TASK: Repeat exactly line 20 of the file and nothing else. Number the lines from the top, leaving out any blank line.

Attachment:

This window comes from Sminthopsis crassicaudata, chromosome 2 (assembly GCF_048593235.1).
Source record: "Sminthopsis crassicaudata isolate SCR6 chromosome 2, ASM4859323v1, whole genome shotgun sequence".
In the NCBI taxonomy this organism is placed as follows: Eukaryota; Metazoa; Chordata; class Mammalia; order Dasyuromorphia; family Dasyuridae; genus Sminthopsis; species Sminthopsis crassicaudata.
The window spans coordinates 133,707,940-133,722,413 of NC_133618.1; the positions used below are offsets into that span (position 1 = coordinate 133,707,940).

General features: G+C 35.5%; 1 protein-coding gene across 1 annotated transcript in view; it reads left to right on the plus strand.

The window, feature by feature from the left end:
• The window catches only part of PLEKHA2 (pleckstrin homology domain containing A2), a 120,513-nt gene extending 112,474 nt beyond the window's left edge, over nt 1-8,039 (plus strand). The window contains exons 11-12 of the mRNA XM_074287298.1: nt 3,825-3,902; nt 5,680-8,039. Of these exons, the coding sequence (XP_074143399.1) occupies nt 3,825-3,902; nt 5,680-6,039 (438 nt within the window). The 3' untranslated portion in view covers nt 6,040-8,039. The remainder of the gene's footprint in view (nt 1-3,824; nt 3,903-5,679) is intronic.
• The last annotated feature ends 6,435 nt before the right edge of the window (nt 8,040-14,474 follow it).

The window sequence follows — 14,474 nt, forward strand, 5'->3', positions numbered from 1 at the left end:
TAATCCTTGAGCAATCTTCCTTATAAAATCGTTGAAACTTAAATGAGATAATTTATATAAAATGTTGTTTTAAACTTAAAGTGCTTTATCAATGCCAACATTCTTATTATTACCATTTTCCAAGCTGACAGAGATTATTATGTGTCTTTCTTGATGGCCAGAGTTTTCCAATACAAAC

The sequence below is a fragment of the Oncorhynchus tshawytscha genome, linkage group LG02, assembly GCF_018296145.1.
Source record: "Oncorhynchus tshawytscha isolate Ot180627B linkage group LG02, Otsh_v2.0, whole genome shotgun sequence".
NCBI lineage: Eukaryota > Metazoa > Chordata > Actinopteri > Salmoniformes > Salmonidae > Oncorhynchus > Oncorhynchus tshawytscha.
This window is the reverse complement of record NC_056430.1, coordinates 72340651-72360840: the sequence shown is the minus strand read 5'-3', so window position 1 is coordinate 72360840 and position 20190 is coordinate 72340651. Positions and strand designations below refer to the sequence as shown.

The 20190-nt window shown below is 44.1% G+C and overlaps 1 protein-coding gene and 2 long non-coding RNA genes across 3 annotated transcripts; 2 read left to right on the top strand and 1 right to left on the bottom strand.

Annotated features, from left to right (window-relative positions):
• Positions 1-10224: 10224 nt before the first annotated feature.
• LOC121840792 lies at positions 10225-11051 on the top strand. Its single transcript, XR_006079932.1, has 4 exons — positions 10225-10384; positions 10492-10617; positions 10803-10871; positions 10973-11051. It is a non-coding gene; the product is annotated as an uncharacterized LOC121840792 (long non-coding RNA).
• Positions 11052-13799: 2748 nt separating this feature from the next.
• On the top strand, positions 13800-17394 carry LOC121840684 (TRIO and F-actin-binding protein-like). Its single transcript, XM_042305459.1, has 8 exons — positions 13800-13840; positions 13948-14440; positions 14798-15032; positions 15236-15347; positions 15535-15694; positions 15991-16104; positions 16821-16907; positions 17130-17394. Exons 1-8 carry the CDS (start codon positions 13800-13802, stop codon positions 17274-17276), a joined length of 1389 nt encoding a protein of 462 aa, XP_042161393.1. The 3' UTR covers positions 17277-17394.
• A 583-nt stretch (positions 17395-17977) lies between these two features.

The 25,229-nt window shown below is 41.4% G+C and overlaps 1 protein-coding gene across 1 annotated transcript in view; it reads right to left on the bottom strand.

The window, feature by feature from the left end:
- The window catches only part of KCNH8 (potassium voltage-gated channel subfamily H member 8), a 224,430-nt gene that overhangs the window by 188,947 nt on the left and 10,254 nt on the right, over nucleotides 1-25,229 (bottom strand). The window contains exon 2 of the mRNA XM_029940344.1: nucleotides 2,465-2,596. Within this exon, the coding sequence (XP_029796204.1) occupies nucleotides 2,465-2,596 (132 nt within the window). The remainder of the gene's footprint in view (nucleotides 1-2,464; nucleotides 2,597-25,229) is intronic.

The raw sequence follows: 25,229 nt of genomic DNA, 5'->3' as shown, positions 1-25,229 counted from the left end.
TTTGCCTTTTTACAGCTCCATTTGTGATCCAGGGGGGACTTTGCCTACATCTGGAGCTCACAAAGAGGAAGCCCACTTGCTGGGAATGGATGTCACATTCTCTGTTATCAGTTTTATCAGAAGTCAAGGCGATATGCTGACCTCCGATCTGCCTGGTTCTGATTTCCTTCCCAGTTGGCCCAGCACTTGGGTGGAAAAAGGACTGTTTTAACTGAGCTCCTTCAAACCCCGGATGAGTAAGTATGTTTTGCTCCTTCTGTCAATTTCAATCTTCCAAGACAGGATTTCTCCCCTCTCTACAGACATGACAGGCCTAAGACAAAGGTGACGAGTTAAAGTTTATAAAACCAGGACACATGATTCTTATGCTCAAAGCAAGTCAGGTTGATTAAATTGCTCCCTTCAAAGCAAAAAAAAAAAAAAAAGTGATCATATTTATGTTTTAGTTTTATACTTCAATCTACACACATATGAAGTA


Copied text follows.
• On the top strand, positions 13800-17394 carry LOC121840684 (TRIO and F-actin-binding protein-like). Its single transcript, XM_042305459.1, has 8 exons — positions 13800-13840; positions 13948-14440; positions 14798-15032; positions 15236-15347; positions 15535-15694; positions 15991-16104; positions 16821-16907; positions 17130-17394. Exons 1-8 carry the CDS (start codon positions 13800-13802, stop codon positions 17274-17276), a joined length of 1389 nt encoding a protein of 462 aa, XP_042161393.1. The 3' UTR covers positions 17277-17394.